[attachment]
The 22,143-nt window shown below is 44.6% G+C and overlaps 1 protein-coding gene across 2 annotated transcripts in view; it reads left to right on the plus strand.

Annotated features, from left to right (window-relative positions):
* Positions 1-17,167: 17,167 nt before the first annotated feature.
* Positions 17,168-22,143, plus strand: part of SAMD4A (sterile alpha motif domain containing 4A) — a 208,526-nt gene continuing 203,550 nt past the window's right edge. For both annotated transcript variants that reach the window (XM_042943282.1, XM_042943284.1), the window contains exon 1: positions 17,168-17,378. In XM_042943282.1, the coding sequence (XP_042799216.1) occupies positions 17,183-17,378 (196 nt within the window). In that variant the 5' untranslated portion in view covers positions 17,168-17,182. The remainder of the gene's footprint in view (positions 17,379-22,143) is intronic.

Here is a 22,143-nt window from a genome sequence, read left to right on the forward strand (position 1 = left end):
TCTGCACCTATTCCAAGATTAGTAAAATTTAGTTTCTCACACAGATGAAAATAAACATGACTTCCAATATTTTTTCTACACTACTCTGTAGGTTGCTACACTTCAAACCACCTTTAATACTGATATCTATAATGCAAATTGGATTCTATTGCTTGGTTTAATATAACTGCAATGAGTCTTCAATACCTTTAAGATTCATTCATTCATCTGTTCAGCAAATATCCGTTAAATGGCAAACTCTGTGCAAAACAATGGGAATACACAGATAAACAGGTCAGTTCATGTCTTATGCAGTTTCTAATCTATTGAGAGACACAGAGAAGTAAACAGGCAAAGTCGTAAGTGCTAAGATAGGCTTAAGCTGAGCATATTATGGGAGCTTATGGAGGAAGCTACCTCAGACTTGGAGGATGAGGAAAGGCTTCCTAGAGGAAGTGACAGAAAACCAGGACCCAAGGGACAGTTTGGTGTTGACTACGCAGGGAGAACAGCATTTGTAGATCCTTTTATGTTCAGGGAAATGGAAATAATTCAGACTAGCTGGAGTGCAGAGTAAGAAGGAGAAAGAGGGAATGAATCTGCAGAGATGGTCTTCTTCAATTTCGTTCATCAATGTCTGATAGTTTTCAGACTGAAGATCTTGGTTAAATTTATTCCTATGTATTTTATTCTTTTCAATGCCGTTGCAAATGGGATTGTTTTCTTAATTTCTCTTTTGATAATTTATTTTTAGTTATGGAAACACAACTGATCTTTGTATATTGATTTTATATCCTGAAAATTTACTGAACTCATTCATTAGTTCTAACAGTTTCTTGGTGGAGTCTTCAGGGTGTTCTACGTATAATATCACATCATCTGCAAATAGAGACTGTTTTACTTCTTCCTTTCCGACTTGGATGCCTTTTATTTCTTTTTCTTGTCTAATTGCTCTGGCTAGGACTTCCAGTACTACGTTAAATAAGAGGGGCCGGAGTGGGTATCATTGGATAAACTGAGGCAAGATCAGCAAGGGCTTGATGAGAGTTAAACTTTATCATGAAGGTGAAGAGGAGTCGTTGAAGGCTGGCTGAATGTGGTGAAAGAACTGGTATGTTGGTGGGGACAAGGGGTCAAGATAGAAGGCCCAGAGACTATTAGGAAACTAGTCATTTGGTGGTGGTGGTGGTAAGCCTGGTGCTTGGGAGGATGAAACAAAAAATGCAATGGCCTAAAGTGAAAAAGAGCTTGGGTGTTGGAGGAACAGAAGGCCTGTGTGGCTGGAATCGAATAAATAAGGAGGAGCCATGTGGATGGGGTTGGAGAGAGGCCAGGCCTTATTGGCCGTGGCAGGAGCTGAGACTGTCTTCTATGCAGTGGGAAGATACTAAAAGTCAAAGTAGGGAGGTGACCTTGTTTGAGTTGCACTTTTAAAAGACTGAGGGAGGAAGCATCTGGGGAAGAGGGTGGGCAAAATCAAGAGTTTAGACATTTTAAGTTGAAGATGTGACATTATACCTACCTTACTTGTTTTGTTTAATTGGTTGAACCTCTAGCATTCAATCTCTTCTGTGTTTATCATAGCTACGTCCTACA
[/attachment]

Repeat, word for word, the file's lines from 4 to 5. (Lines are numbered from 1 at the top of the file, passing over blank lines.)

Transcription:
* Positions 17,168-22,143, plus strand: part of SAMD4A (sterile alpha motif domain containing 4A) — a 208,526-nt gene continuing 203,550 nt past the window's right edge. For both annotated transcript variants that reach the window (XM_042943282.1, XM_042943284.1), the window contains exon 1: positions 17,168-17,378. In XM_042943282.1, the coding sequence (XP_042799216.1) occupies positions 17,183-17,378 (196 nt within the window). In that variant the 5' untranslated portion in view covers positions 17,168-17,182. The remainder of the gene's footprint in view (positions 17,379-22,143) is intronic.

Here is a 22,143-nt window from a genome sequence, read left to right on the forward strand (position 1 = left end):